Petitioner's application for accident disability retirement (ADR) benefits was rejected by both the Medical Board and the Board of Trustees. The Appellate Division unanimously annulled these decisions, on the law, and the matter remanded for further proceedings.
Petitioner, said the Appellate Division, had met his burden in establishing that he was entitled to ADR benefits by presenting:
 the reports of his treating physicians, including the surgeon who performed his spinal surgery;
 the line-of-duty (LOD) accident reports indicating neck and back injuries;
 the contemporaneous emergency room reports also documenting neck and back pain; and
 MRIs from 2010 and 2011 revealing disc herniation, disc degeneration, and stenosis.
The medical evidence in the record, said the court, showed that Petitioner suffered from chronic back pain as a result of LOD injuries, in particular those sustained during a LOD accident that occurred in 2008.
The Board of Trustees' finding that Petitioner's 2008 accident was not causally related to his disability was based on a two-year gap in Petitioner's treatment, during which time he had returned to full duty. The Appellate Division found that this decision by the Board of Trustees "was conclusory" in light of the medical evidence in the record and "[b]oth the Medical Board and the Board of Trustees failed to refute the opinion of Petitioner's surgeon that Petitioner's condition, which necessitated surgical intervention, was the result of his LOD injuries."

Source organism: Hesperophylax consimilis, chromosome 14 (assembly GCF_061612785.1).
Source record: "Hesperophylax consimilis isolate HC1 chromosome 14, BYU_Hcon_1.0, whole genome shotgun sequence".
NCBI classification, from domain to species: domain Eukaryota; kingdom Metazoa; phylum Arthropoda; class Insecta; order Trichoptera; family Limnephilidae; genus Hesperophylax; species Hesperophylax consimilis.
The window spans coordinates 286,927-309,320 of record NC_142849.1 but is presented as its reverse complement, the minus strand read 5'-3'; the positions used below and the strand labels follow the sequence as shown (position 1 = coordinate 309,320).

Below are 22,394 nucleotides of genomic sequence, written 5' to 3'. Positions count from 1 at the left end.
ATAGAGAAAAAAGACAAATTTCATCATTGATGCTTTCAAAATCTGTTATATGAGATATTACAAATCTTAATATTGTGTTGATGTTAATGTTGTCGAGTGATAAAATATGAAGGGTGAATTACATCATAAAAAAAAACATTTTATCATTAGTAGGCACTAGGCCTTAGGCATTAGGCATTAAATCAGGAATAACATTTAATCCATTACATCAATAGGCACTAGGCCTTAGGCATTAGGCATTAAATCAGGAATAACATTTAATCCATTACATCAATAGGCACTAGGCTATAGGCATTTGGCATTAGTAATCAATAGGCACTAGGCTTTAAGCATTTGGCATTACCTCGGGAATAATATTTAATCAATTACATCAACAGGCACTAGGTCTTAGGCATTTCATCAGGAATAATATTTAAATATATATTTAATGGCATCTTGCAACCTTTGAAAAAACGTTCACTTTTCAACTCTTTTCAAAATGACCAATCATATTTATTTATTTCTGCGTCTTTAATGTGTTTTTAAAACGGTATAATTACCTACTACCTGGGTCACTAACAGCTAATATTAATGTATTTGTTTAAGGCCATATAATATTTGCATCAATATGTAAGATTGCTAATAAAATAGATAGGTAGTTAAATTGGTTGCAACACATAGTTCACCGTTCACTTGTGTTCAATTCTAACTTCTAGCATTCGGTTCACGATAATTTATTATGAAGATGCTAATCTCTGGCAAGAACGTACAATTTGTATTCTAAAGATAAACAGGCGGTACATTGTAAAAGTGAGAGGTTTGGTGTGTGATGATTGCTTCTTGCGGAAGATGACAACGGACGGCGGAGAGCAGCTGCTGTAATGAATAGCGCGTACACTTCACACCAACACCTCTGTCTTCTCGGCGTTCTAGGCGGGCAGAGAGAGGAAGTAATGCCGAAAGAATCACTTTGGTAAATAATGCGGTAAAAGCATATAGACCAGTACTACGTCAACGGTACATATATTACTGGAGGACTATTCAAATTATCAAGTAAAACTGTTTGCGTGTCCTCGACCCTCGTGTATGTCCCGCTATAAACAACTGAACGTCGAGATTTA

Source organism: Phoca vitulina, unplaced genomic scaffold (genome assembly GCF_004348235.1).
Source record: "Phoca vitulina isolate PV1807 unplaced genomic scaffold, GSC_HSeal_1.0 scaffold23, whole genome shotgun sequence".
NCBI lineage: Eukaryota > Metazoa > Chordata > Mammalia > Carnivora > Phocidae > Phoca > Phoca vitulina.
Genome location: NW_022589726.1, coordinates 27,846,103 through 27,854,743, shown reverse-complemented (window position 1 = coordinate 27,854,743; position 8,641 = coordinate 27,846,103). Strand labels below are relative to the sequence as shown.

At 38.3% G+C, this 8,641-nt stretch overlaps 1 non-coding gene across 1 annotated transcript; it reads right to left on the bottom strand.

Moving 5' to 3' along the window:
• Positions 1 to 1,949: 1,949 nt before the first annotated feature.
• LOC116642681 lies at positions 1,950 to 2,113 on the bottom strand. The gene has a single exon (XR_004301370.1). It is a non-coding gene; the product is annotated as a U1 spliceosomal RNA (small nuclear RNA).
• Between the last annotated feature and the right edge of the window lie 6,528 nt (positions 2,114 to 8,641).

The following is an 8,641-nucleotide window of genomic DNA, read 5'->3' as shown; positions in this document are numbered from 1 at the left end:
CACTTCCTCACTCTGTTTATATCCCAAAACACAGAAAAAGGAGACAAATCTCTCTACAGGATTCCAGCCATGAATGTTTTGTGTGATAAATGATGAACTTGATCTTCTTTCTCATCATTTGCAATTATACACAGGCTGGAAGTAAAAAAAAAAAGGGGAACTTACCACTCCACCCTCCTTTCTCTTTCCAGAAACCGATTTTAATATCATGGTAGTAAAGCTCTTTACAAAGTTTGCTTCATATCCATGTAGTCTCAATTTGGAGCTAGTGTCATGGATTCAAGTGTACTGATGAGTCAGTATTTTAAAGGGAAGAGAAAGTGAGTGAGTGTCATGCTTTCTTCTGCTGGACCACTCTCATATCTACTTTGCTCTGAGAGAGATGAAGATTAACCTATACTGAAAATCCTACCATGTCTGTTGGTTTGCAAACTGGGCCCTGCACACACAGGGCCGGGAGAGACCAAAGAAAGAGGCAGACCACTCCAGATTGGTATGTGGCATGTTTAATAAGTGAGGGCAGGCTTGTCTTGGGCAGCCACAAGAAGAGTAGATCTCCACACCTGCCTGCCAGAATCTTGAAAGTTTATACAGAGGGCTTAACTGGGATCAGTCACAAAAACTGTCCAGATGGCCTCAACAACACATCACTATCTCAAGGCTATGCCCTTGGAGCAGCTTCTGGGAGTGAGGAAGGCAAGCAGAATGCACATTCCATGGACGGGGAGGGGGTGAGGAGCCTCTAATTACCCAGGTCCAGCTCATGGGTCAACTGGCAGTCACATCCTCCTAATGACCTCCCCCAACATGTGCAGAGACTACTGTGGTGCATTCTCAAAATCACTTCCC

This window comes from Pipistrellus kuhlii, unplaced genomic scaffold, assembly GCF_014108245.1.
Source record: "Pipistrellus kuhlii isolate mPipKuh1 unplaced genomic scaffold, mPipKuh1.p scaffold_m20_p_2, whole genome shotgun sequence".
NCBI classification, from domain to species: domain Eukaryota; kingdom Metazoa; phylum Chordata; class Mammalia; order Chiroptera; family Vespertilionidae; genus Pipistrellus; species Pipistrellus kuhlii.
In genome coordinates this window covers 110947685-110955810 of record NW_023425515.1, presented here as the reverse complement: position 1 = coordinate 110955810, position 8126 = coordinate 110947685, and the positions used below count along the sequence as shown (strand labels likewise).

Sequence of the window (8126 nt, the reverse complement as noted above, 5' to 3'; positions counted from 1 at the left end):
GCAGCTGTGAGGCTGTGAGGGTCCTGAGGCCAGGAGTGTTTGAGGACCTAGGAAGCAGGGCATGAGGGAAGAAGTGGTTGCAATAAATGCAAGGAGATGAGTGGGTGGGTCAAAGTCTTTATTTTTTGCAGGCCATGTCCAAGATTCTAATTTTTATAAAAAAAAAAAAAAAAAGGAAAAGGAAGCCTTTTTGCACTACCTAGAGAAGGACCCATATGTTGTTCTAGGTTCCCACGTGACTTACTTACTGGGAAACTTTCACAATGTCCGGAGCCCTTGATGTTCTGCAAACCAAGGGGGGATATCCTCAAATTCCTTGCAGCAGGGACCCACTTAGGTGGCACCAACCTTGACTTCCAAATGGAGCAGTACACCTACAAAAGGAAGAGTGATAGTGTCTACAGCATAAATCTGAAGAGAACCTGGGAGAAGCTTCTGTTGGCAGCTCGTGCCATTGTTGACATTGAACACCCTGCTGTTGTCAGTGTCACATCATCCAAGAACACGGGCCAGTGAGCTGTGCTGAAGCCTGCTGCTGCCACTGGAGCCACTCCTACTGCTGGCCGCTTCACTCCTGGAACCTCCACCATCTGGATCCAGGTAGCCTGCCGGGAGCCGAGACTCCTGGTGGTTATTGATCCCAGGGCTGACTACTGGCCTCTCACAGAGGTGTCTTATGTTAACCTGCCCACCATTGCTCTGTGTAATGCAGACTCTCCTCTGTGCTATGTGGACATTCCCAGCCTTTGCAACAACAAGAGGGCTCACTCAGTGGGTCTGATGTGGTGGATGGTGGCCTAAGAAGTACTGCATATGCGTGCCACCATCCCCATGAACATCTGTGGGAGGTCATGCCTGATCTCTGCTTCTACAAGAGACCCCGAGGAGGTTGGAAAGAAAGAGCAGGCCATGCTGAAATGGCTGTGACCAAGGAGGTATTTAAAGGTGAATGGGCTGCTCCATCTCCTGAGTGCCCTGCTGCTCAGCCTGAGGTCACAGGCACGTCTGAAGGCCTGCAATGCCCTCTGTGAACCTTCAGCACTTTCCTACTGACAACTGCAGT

While the Medical Board was free to come to any conclusion supported by medical evidence before it, the court ruled that the board could not disregard the only competent evidence on the issue before it and its failure to refute the opinion of Petitioner's surgeon that Petitioner's condition was the result of his LOD injuries required that the Board's determination be vacated.
The decision is posted on the Internet at: